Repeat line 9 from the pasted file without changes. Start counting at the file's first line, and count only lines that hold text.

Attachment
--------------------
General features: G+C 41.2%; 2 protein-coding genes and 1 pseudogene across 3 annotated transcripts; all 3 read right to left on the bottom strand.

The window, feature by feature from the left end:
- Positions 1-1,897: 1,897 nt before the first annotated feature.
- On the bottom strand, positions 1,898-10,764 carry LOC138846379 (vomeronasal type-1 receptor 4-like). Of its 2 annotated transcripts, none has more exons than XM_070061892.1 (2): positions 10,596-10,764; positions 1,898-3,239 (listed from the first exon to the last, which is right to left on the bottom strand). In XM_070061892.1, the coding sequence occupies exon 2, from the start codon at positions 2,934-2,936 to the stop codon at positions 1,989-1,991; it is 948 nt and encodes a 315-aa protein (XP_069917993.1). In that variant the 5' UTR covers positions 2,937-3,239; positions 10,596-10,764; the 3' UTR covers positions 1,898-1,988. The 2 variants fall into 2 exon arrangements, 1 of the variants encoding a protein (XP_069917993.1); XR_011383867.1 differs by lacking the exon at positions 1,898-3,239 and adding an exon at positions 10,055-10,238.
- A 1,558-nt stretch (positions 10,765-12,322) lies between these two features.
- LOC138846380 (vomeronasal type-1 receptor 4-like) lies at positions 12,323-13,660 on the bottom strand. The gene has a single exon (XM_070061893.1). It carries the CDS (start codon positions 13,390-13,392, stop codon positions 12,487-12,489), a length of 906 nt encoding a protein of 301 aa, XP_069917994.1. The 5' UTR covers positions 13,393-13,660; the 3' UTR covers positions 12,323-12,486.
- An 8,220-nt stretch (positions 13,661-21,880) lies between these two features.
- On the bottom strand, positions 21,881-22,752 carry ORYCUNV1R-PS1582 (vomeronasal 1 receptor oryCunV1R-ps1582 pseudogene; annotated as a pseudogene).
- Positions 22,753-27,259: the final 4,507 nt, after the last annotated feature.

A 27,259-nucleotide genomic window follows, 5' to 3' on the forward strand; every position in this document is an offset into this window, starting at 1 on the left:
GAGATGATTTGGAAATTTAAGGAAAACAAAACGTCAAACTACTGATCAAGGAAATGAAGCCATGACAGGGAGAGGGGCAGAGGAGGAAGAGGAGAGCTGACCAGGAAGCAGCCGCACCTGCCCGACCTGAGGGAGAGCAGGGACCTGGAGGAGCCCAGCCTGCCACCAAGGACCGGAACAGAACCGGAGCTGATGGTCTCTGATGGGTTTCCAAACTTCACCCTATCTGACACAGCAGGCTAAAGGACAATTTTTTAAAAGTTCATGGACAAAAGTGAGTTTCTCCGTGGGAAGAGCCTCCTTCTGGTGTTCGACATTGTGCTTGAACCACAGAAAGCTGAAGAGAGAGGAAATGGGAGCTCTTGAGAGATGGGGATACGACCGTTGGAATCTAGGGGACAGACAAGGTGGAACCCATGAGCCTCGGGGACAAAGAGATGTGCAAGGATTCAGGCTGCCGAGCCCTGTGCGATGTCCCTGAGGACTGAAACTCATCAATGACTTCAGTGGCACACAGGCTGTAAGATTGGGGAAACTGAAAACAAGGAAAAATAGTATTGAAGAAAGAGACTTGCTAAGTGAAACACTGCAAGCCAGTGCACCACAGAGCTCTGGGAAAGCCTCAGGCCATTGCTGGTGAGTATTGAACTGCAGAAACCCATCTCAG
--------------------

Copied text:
- Positions 22,753-27,259: the final 4,507 nt, after the last annotated feature.